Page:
Tutoring Center Takes Action


AP Photo/Stephan Savoia

Students help one another with English assignment during tutoring hours at a Boston high school.

Destiny Albrecht, Staff writer

Often, students struggle with homework and receiving good grades on tests due to their misunderstanding of the material. Sometimes, teachers can’t connect with the students and an extra point of view is necessary for learning. 

That’s where other peers come in, along with the new tutoring center offered after school on Wednesdays. Having another perspective and method of teaching can help a student click with the work.

“Educators will attest, tutoring ranks among the most widespread, versatile, and potentially transformative instruments within today’s educational toolkit,” Andre Nickow, Phillip Oreopoulos and Vincent Quan of the Brown Center Chalkboard said.

It’s important for students to do whatever they can in order to improve their grade. If they don’t understand something that was taught in class, then it’s their responsibility to seek additional help.

“It’s a lot of responsibility to self-advocate and show up to tutoring sessions like this,” senior Ashley Kim said. “Students may have other commitments to focus on.”

And that is true of most students. It can be difficult to create a spot in their busy schedules to stay after school. 

Most underclassmen don’t drive, so it can be hard for them to find a ride. With other students, they have remaining important responsibilities including jobs, sports, clubs and college applications. 

“I’m a student with a part time job and I play a sport year round,” senior Abby Bledsoe said. “It’s really hard to find time during the week to go, especially since it’s only on Wednesdays.”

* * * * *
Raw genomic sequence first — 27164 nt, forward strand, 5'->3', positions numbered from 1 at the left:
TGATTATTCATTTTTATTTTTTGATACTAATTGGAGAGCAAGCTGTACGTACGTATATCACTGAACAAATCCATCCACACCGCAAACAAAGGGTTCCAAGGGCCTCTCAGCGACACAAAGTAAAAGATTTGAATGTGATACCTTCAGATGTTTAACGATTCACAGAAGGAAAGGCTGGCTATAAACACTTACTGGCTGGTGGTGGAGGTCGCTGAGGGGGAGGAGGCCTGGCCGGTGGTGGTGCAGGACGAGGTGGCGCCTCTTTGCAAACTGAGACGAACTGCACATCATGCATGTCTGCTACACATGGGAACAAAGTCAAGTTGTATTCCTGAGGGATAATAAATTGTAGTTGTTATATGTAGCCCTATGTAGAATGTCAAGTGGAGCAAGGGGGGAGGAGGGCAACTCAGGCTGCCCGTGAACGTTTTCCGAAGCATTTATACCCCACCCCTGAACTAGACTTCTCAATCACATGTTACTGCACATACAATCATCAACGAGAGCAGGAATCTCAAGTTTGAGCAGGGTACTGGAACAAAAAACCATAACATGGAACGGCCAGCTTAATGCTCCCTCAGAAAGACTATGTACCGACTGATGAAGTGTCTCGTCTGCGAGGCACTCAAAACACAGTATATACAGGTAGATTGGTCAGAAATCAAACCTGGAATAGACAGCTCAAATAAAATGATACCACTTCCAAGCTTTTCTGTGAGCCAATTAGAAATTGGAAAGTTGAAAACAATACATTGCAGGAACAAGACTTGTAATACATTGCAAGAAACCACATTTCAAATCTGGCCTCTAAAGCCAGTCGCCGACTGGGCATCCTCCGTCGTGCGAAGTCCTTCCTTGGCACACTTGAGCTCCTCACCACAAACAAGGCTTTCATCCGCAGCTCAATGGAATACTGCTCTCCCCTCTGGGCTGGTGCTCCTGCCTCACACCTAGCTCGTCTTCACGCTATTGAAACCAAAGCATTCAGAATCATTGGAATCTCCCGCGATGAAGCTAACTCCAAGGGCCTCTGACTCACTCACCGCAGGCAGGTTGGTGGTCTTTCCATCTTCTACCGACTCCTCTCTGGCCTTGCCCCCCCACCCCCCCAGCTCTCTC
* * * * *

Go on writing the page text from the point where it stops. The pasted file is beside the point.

Maybe the solution to that should be that the school upgrades the tutoring center so that different students are taking part in multiple days. However, we do have to keep in mind that the tutors themselves have events in their lives going on as well.

It can be quite difficult to devote time to extra steps in the academic field when so many other things are going on at once. However, some students may just be “shy or embarrassed” when it comes to asking other peers for help, according to Kim.

“Which is totally understandable,” she said, “but I encourage those people to reach out to one of the tutors and ask. We established this program to help, and not make fun of those who need help in a subject area that may not be their strongest.”

The researchers at BCC stated that 80% of the 96 studies that they conducted reported significant effects when it came to tutoring students.

“I found a time to go a few weeks ago and it really helped me,” Bledsoe said. “I was struggling on multiple subjects and my peers were happy to help. I didn’t feel any judgment whatsoever.”

Going to tutoring for help is not the only thing that the program can be used for, but for extra practice in a subject one is already comfortable with too.

“Sit down with one of the tutors and go over some math problems, chemical equations or grammar exercises,” Kim said. “In the long run, it could help with high level assessments such as AP tests and the SAT or ACT.”